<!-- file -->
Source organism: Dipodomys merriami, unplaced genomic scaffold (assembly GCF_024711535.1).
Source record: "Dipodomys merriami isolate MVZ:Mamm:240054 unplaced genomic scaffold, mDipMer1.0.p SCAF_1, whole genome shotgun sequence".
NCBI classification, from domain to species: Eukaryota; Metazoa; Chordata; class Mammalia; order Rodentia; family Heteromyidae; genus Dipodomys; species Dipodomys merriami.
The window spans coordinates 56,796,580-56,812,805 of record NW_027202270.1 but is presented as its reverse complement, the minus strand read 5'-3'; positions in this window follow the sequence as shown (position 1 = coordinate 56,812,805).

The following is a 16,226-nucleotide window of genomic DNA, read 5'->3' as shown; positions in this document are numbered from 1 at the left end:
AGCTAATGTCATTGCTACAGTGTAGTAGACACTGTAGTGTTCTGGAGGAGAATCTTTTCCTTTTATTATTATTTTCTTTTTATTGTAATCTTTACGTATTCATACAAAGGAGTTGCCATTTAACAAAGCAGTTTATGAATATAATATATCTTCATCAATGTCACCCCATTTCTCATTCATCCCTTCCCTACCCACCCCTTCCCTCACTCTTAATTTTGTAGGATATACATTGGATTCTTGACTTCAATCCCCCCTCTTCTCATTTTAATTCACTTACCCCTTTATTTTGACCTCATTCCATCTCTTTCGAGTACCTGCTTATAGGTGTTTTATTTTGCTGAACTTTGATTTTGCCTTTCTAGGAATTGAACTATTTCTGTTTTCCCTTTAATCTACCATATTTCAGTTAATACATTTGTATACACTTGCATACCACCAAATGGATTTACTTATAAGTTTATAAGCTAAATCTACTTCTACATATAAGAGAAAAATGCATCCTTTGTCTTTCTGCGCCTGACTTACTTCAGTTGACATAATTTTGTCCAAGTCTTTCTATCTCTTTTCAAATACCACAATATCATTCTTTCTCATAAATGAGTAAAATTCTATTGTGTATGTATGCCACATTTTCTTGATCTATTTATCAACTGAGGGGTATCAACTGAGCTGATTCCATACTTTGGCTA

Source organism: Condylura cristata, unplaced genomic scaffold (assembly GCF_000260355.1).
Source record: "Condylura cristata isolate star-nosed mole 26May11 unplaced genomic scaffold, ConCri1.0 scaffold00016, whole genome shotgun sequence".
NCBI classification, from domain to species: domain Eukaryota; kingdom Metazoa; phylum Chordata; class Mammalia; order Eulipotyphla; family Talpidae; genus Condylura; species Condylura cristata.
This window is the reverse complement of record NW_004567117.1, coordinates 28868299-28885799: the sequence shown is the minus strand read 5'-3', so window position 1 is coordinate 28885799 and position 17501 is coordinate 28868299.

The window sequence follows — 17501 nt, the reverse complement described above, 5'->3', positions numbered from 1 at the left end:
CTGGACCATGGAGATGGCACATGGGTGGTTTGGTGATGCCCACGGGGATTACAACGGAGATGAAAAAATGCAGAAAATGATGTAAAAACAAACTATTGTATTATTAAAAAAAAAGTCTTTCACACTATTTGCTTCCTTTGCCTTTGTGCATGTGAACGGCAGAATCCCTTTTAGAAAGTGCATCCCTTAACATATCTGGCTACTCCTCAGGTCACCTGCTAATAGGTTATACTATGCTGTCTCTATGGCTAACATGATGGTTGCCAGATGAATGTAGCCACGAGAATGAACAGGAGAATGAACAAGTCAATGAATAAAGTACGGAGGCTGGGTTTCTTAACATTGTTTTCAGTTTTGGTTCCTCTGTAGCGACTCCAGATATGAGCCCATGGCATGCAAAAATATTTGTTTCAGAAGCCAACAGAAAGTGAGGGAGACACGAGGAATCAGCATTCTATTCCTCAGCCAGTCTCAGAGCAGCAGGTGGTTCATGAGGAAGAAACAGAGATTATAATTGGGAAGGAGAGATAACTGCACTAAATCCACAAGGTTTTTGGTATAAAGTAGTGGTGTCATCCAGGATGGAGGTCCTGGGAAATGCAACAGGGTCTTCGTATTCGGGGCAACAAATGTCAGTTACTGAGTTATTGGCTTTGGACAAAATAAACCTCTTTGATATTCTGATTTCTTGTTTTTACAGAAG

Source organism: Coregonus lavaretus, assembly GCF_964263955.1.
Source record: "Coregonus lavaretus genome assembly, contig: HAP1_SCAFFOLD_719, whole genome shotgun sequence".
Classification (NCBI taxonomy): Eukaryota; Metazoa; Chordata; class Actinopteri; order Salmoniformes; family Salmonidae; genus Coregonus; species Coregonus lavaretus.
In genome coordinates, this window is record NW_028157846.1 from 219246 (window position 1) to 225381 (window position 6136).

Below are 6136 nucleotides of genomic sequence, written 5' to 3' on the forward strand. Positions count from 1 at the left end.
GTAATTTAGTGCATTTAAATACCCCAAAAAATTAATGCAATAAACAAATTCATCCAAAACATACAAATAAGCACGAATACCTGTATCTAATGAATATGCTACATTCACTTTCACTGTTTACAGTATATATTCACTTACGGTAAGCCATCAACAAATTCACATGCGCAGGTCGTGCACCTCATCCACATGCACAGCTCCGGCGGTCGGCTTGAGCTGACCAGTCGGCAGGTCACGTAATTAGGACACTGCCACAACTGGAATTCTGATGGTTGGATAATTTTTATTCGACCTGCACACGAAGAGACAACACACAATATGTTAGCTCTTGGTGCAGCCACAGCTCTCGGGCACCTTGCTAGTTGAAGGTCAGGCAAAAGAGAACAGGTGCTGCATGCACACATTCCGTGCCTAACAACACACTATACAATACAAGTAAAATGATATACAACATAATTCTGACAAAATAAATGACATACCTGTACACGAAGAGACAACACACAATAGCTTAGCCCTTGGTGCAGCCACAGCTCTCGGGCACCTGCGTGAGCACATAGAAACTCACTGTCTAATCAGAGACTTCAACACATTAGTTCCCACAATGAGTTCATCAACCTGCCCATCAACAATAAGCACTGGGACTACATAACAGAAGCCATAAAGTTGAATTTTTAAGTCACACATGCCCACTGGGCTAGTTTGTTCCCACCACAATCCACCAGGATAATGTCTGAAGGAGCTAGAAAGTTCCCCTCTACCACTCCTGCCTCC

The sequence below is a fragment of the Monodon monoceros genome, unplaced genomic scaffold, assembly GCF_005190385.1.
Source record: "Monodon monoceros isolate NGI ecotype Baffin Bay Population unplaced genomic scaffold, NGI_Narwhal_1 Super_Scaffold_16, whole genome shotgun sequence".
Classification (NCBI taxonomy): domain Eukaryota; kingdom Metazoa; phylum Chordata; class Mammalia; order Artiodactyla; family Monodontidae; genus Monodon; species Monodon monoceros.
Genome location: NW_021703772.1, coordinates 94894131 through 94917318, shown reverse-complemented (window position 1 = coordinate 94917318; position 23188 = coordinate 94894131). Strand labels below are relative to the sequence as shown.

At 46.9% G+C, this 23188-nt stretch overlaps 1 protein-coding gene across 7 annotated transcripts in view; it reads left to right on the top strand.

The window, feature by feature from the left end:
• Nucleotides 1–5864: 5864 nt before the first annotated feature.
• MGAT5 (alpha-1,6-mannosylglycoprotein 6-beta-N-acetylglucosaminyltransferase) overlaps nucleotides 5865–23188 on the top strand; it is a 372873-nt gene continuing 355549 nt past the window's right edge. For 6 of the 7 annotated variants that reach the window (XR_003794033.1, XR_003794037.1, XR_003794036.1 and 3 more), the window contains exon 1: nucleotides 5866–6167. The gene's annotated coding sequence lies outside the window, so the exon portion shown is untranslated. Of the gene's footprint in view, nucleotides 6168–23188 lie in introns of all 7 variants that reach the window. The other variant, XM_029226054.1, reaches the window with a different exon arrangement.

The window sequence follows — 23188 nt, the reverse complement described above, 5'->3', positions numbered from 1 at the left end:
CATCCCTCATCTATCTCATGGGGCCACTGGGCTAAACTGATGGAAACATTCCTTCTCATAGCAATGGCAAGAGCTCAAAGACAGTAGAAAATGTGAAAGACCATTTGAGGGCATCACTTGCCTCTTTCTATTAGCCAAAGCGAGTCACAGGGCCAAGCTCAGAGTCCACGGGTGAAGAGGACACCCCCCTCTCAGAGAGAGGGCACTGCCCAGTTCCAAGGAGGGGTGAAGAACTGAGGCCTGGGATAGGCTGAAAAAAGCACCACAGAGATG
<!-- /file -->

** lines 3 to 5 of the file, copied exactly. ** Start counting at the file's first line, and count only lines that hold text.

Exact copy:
NCBI classification, from domain to species: Eukaryota; Metazoa; Chordata; class Mammalia; order Rodentia; family Heteromyidae; genus Dipodomys; species Dipodomys merriami.
The window spans coordinates 56,796,580-56,812,805 of record NW_027202270.1 but is presented as its reverse complement, the minus strand read 5'-3'; positions in this window follow the sequence as shown (position 1 = coordinate 56,812,805).

The following is a 16,226-nucleotide window of genomic DNA, read 5'->3' as shown; positions in this document are numbered from 1 at the left end: